First Person – Using “I”

 

A character invites us into his thoughts. This character could be:

  • The protagonist
  • A supporting character who tells the story of another character.
  • Multiple characters telling parts of the story.
    • Characters share sequentially, staying within the story’s timeline.
    • Or each character tells his/her version of the same story events.

Example:

image by JasonPinaster
image by JasonPinaster

I turned the corner on Main. Alana stood at a cruiser, talking to the police. I followed the busybody to Melissa’s house and listened through the open window as Alana told her I had stolen Melissa’s passport. I ran my hand over my face. Would she believe Alana and send her buff boyfriend to kill me?

 

Analysis:

The open window seems convenient, but first person creates intimacy between the character and us, and we tend to accept what he tells us.

To learn what happened privately between Melissa and Alana, “I” had to eavesdrop.

We only know what “I” sees, hears, and believes. “I” wouldn’t naturally reveal his name or information about his looks or personality.

Melissa’s boyfriend won’t kill “I” because “I” tells the story.

Sometimes using first person, the author slips into sounding like herself. “I” is a male, and wouldn’t say buff. 

Second Person – Using “you”

 

image by PublicDomainPictures
image by PublicDomainPictures

A character tells the story addressing us directly. The author seeks to involve us as if we’re the protagonist.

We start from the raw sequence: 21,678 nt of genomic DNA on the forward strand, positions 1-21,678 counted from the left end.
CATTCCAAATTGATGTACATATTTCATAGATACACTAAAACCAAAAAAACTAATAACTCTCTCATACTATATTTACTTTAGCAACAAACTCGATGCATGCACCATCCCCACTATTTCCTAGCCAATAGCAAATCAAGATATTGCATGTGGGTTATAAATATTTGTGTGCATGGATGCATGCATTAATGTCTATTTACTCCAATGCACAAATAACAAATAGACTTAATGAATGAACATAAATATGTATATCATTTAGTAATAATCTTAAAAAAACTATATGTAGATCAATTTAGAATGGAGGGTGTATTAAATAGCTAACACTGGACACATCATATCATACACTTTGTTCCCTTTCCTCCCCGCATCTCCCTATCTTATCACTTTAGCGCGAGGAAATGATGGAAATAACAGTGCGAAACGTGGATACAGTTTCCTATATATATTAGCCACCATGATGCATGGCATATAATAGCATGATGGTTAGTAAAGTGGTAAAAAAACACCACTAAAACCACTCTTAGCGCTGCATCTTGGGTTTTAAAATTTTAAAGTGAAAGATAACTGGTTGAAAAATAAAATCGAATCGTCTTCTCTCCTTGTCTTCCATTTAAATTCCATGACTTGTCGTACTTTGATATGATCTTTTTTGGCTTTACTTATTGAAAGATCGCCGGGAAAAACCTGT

Substitute “you” for “I” in the example above. First-person disadvantages apply to second person. We may also feel as if the character is demanding our attention. We’re usually ready to be emotionally involved with characters without the “you” viewpoint.

 

Second person is rarely used and seldom works for children. It’s difficult for the author to maintain throughout an entire novel.

Third Person– Using “he/she”

 

A character tells the story from a slight distance. But third person DPOV can easily provide multiple characters and their perspectives.

Example (for brevity, I’ve used some “telling”)

Scene 1 excerpt:

Karl turned the corner on Main. Alana stood at a cruiser, talking to the police. Who was the busybody getting into trouble now?

Scene 2 excerpts:

passport-881305_1280A. Melissa paced her living room. Who’d stolen her passport? Right when she needed to disappear.

B. Melissa opened the door to Alana. Lines wrinkled her forehead, and her eyes misted. Oh no. Here came bad news.

Alana blurted that Karl had stolen the passport.

Melissa’s heart sank.

Scene 3 excerpt:

Karl ordered a soda.

Melissa entered and strode to his table. “You stole my passport. I want it back.”

Karl’s heart flipped. So that’s what Alana had told the police—and Melissa. He ran his hand over his face. If he told her the truth, would she believe him or send her boyfriend to kill him?

Analysis:

We have two characters to supply information, mystery, and feelings from their perspectives. We have Karl’s name. And his death is a possibility.

How to Know Which Person to Use

 

  • Write a scene in each person option.
  • Have someone read the samples to you. Which version sounds right?
  • Send the samples to your critique partners for their feedback.
  • Experts suggest novice writers employ third person until they’re more seasoned.

First, second, and third person viewpoints—advantages and disadvantages. Click to tweet.

What person POVs do you write in and why?